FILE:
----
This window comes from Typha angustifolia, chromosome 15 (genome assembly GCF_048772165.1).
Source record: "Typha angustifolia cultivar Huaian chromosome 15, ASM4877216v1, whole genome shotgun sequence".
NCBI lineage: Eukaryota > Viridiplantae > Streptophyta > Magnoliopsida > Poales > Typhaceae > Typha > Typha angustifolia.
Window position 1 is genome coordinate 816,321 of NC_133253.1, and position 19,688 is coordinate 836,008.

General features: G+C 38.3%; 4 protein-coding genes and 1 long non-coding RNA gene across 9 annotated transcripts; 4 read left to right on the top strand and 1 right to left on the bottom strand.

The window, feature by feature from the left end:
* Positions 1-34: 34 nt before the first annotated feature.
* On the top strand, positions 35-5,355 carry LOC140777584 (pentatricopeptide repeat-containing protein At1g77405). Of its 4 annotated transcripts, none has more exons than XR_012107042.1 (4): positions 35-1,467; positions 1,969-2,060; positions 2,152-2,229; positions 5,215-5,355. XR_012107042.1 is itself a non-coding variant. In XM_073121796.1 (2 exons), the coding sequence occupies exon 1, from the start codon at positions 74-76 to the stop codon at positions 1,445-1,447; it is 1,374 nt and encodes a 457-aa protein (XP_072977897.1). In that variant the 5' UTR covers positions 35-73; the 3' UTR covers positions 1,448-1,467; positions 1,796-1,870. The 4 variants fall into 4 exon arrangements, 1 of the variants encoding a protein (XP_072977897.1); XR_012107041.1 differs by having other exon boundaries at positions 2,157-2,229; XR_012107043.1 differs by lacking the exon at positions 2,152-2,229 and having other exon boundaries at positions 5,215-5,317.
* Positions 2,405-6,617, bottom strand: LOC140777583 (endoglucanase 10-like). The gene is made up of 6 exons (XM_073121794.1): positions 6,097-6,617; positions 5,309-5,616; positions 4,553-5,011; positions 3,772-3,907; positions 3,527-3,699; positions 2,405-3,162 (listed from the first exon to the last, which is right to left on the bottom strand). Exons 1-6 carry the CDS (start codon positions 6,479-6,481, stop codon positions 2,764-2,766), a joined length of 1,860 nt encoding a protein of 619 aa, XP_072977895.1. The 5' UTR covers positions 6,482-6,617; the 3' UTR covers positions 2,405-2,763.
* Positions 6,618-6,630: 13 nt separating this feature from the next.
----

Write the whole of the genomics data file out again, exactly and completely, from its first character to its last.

This window comes from Typha angustifolia, chromosome 15 (genome assembly GCF_048772165.1).
Source record: "Typha angustifolia cultivar Huaian chromosome 15, ASM4877216v1, whole genome shotgun sequence".
NCBI lineage: Eukaryota > Viridiplantae > Streptophyta > Magnoliopsida > Poales > Typhaceae > Typha > Typha angustifolia.
Window position 1 is genome coordinate 816,321 of NC_133253.1, and position 19,688 is coordinate 836,008.

General features: G+C 38.3%; 4 protein-coding genes and 1 long non-coding RNA gene across 9 annotated transcripts; 4 read left to right on the top strand and 1 right to left on the bottom strand.

The window, feature by feature from the left end:
* Positions 1-34: 34 nt before the first annotated feature.
* On the top strand, positions 35-5,355 carry LOC140777584 (pentatricopeptide repeat-containing protein At1g77405). Of its 4 annotated transcripts, none has more exons than XR_012107042.1 (4): positions 35-1,467; positions 1,969-2,060; positions 2,152-2,229; positions 5,215-5,355. XR_012107042.1 is itself a non-coding variant. In XM_073121796.1 (2 exons), the coding sequence occupies exon 1, from the start codon at positions 74-76 to the stop codon at positions 1,445-1,447; it is 1,374 nt and encodes a 457-aa protein (XP_072977897.1). In that variant the 5' UTR covers positions 35-73; the 3' UTR covers positions 1,448-1,467; positions 1,796-1,870. The 4 variants fall into 4 exon arrangements, 1 of the variants encoding a protein (XP_072977897.1); XR_012107041.1 differs by having other exon boundaries at positions 2,157-2,229; XR_012107043.1 differs by lacking the exon at positions 2,152-2,229 and having other exon boundaries at positions 5,215-5,317.
* Positions 2,405-6,617, bottom strand: LOC140777583 (endoglucanase 10-like). The gene is made up of 6 exons (XM_073121794.1): positions 6,097-6,617; positions 5,309-5,616; positions 4,553-5,011; positions 3,772-3,907; positions 3,527-3,699; positions 2,405-3,162 (listed from the first exon to the last, which is right to left on the bottom strand). Exons 1-6 carry the CDS (start codon positions 6,479-6,481, stop codon positions 2,764-2,766), a joined length of 1,860 nt encoding a protein of 619 aa, XP_072977895.1. The 5' UTR covers positions 6,482-6,617; the 3' UTR covers positions 2,405-2,763.
* Positions 6,618-6,630: 13 nt separating this feature from the next.